The Islamic State (IS) group has committed widespread abuses in Iraq and may be guilty of crimes against humanity, genocide, and war crimes, a new report by the United Nations Human Rights Office has found.
The report, which details and records a shocking list of abuses, including torture, rape, sexual slavery, killings, forced conversions, and the forced recruitment and use of children, recommends that the UN Security Council consider referring the situation in Iraq to the International Criminal Court.
The report, based on in-depth interviews with over 100 people who witnessed or survived IS abuses and violations between June 2014 and February 2015, found that militants conducted attacks against a number of ethno-religious groups in Iraq, including Yazidis, Christians, Turkomans, Kurds, Shi'a, Sabea-Mandeans, and the Kaka'e people.
In the case of the Yazidis, evidence points to the IS group's intention to destroy the Iraqi minority as a group, the report found. If that charge is confirmed, it may amount to genocide against the Yazidi people, the report says.
"Credible and consistent" testimony from Yazidi witnesses revealed that IS militants systematically separated Yazidi men from the women and children. The militants then took the men to nearby ditches and killed them.
Some Yazidis said that men were asked to convert to Islam, and then killed if they refused.
In some cases, villages were completely emptied of their Yazidi populations, the report found. In one case, on August 3, at least 80 Yazidi men from Qani village in Sinjar were rounded up, taken to a ditch, and killed.
The UN said that more investigations were needed to establish how many Yazidis were killed, though the numbers of deaths are thought to be in the thousands.
IS militants also abducted Yazidis on a mass scale, detaining large groups for months. Around 3,000 Yazidis are thought to remain in IS captivity.
The IS group also targeted groups thought to be connected to the Iraqi government. In one incident on June 12, up to 1,700 cadets from the Speicher army base were massacred by militants. An Iraqi government investigation into the Speicher incident has not yet been made public.
Gender-Based And Sexual Violence
The UN mission also collected witness testimony that showed "clear patterns" of sexual and gender-based violence against Yazidi women. Witness accounts offered information about rape, sexual slavery, systematic enslavement, and the forced transfer and sale of women.
Girls and unmarried women were inspected to "evaluate their beauty," survivors reported. Some were given as "gifts," while others were sold to militants.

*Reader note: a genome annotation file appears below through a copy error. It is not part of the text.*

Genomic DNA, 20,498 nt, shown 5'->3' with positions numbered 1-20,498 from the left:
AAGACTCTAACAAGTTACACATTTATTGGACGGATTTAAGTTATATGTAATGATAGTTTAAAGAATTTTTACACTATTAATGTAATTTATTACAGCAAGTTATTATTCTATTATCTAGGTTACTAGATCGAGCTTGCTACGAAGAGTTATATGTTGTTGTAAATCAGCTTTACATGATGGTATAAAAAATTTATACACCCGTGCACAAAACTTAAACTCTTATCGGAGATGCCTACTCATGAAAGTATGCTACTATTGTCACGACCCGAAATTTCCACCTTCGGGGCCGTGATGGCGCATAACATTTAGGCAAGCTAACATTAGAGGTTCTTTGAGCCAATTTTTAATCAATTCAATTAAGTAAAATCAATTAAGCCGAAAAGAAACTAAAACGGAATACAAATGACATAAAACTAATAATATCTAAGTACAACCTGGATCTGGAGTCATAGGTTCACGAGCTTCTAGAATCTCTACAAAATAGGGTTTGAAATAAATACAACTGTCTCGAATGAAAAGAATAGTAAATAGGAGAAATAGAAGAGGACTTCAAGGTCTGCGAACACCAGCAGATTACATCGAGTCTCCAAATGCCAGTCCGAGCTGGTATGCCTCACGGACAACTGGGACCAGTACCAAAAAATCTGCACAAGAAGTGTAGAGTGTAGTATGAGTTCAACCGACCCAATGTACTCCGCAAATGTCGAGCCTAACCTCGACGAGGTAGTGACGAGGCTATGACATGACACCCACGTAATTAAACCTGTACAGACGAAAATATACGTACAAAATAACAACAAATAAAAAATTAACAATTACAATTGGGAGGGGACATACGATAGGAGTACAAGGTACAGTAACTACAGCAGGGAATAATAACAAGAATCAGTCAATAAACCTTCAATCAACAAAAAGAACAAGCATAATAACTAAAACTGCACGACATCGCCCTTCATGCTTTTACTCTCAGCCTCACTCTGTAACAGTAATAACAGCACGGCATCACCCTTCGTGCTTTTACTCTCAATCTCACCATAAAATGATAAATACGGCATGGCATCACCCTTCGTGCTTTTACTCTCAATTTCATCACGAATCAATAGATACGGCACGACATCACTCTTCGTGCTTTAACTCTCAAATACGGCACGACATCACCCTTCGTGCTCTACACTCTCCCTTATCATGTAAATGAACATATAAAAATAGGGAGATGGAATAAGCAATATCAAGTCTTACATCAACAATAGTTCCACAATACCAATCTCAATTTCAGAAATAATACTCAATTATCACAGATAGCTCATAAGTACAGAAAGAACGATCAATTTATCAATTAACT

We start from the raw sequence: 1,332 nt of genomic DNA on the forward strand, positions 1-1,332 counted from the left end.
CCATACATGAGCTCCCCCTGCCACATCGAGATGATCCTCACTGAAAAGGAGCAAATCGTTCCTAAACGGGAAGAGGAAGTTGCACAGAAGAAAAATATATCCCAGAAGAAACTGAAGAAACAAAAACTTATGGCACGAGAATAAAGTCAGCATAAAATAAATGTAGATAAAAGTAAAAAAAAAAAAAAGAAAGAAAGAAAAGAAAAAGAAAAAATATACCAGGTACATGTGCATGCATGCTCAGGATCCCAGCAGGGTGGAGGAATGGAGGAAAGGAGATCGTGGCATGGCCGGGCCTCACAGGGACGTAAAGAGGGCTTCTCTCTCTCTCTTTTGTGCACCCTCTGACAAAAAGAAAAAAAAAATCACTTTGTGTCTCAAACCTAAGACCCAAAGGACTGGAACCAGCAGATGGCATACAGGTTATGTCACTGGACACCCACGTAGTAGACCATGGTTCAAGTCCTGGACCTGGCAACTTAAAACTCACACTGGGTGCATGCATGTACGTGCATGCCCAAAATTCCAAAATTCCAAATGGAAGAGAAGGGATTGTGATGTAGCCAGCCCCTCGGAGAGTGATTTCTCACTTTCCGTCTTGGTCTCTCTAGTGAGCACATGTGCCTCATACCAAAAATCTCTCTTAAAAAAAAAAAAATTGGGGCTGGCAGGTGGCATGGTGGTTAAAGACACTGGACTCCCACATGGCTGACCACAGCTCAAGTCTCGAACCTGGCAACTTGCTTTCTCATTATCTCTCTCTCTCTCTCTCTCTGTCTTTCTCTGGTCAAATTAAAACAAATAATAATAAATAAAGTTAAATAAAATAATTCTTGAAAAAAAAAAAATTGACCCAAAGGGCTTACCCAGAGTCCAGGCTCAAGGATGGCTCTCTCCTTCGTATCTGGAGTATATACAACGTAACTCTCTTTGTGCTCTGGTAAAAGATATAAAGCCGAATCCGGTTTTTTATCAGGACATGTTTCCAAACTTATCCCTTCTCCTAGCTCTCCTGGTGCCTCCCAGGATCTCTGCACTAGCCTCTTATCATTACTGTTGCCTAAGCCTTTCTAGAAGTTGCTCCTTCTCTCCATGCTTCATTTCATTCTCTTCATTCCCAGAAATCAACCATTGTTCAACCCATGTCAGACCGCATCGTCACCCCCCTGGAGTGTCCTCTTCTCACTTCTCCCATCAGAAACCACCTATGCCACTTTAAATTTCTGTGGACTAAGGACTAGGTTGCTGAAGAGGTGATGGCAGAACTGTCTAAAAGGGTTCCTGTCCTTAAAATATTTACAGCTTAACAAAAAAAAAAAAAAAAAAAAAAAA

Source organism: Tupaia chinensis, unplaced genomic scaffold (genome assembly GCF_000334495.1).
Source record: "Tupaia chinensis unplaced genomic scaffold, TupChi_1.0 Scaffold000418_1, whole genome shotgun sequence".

The UN said its mission also obtained credible reports about the rapes of very young girls, including a 6-year-old who was reportedly sold to an IS militant in Syria.
Other witnesses said that doctors conducted forced abortions on Yazidi women in Ninewa Province. After the abortions, the women were sold.
Recruitment Of Children
The UN mission interviewed Yazidi children who escaped from the IS group after being abducted in August 2014. The children, aged between 8 and 15, recalled how they had been subjected to religious and military training, including how to launch small and medium-sized rockets.
One boy was told, "you have to be strong, because you will do this when you go to jihad for the Islamic State, you are an Islamic State boy now."
The UN said that other reports of child recruitment should be investigated further, including information from residents of Fallujah and Mosul that teenage children are manning checkpoints for the militants. In some areas under IS control in Syria and Iraq, the militants have reportedly set up training camps for children.
"It is unclear how many children received such training and how many are actively engaged in hostilities," the report says.
The report also documents other human rights violations in areas controlled by the IS group, including incidents of torture, extrajudicial killings, unfair trials, and inhuman treatment.
Some of the cases mentioned included two men convicted of homosexuality who were thrown by militants from the top of tall buildings; and 13 teenage boys who were sentenced to death for watching a soccer match.
However, the UN said that it was not possible to follow up on these cases because of a lack of access to IS-controlled areas.
-- Joanna Paraszczuk